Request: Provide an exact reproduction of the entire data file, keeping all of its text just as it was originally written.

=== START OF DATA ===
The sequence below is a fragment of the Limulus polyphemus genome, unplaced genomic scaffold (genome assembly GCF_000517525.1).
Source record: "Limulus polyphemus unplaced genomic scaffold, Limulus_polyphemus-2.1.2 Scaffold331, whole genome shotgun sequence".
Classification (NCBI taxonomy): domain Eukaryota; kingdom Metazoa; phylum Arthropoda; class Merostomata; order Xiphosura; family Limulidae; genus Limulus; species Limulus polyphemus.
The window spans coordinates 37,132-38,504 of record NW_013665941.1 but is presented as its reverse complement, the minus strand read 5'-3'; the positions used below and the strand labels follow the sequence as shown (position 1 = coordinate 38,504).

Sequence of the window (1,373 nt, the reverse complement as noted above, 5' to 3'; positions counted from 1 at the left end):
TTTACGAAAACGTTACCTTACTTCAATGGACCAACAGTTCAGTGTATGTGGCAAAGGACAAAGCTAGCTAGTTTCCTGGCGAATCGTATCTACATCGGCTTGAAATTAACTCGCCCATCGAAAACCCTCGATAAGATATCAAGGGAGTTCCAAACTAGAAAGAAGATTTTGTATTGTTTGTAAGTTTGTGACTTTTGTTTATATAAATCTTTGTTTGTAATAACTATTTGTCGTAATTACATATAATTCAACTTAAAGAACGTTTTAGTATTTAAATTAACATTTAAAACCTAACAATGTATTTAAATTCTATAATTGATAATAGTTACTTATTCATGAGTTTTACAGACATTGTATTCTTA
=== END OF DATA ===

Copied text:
The sequence below is a fragment of the Limulus polyphemus genome, unplaced genomic scaffold (genome assembly GCF_000517525.1).
Source record: "Limulus polyphemus unplaced genomic scaffold, Limulus_polyphemus-2.1.2 Scaffold331, whole genome shotgun sequence".
Classification (NCBI taxonomy): domain Eukaryota; kingdom Metazoa; phylum Arthropoda; class Merostomata; order Xiphosura; family Limulidae; genus Limulus; species Limulus polyphemus.
The window spans coordinates 37,132-38,504 of record NW_013665941.1 but is presented as its reverse complement, the minus strand read 5'-3'; the positions used below and the strand labels follow the sequence as shown (position 1 = coordinate 38,504).

Sequence of the window (1,373 nt, the reverse complement as noted above, 5' to 3'; positions counted from 1 at the left end):
TTTACGAAAACGTTACCTTACTTCAATGGACCAACAGTTCAGTGTATGTGGCAAAGGACAAAGCTAGCTAGTTTCCTGGCGAATCGTATCTACATCGGCTTGAAATTAACTCGCCCATCGAAAACCCTCGATAAGATATCAAGGGAGTTCCAAACTAGAAAGAAGATTTTGTATTGTTTGTAAGTTTGTGACTTTTGTTTATATAAATCTTTGTTTGTAATAACTATTTGTCGTAATTACATATAATTCAACTTAAAGAACGTTTTAGTATTTAAATTAACATTTAAAACCTAACAATGTATTTAAATTCTATAATTGATAATAGTTACTTATTCATGAGTTTTACAGACATTGTATTCTTA